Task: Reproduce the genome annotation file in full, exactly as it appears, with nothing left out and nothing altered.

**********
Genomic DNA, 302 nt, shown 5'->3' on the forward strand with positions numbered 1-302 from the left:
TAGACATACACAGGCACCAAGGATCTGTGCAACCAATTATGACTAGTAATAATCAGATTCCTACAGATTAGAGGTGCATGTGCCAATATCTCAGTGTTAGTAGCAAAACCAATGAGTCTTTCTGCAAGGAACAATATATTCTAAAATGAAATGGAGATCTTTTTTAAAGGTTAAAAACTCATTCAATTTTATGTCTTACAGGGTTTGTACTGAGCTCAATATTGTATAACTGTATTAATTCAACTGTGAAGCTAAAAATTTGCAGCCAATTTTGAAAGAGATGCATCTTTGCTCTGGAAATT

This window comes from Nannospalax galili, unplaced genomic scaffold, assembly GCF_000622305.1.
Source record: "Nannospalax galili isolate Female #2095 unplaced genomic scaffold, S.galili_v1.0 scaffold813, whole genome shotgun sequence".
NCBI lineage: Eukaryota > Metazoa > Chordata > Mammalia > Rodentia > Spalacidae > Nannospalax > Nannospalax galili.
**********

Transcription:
Genomic DNA, 302 nt, shown 5'->3' on the forward strand with positions numbered 1-302 from the left:
TAGACATACACAGGCACCAAGGATCTGTGCAACCAATTATGACTAGTAATAATCAGATTCCTACAGATTAGAGGTGCATGTGCCAATATCTCAGTGTTAGTAGCAAAACCAATGAGTCTTTCTGCAAGGAACAATATATTCTAAAATGAAATGGAGATCTTTTTTAAAGGTTAAAAACTCATTCAATTTTATGTCTTACAGGGTTTGTACTGAGCTCAATATTGTATAACTGTATTAATTCAACTGTGAAGCTAAAAATTTGCAGCCAATTTTGAAAGAGATGCATCTTTGCTCTGGAAATT

This window comes from Nannospalax galili, unplaced genomic scaffold, assembly GCF_000622305.1.
Source record: "Nannospalax galili isolate Female #2095 unplaced genomic scaffold, S.galili_v1.0 scaffold813, whole genome shotgun sequence".
NCBI lineage: Eukaryota > Metazoa > Chordata > Mammalia > Rodentia > Spalacidae > Nannospalax > Nannospalax galili.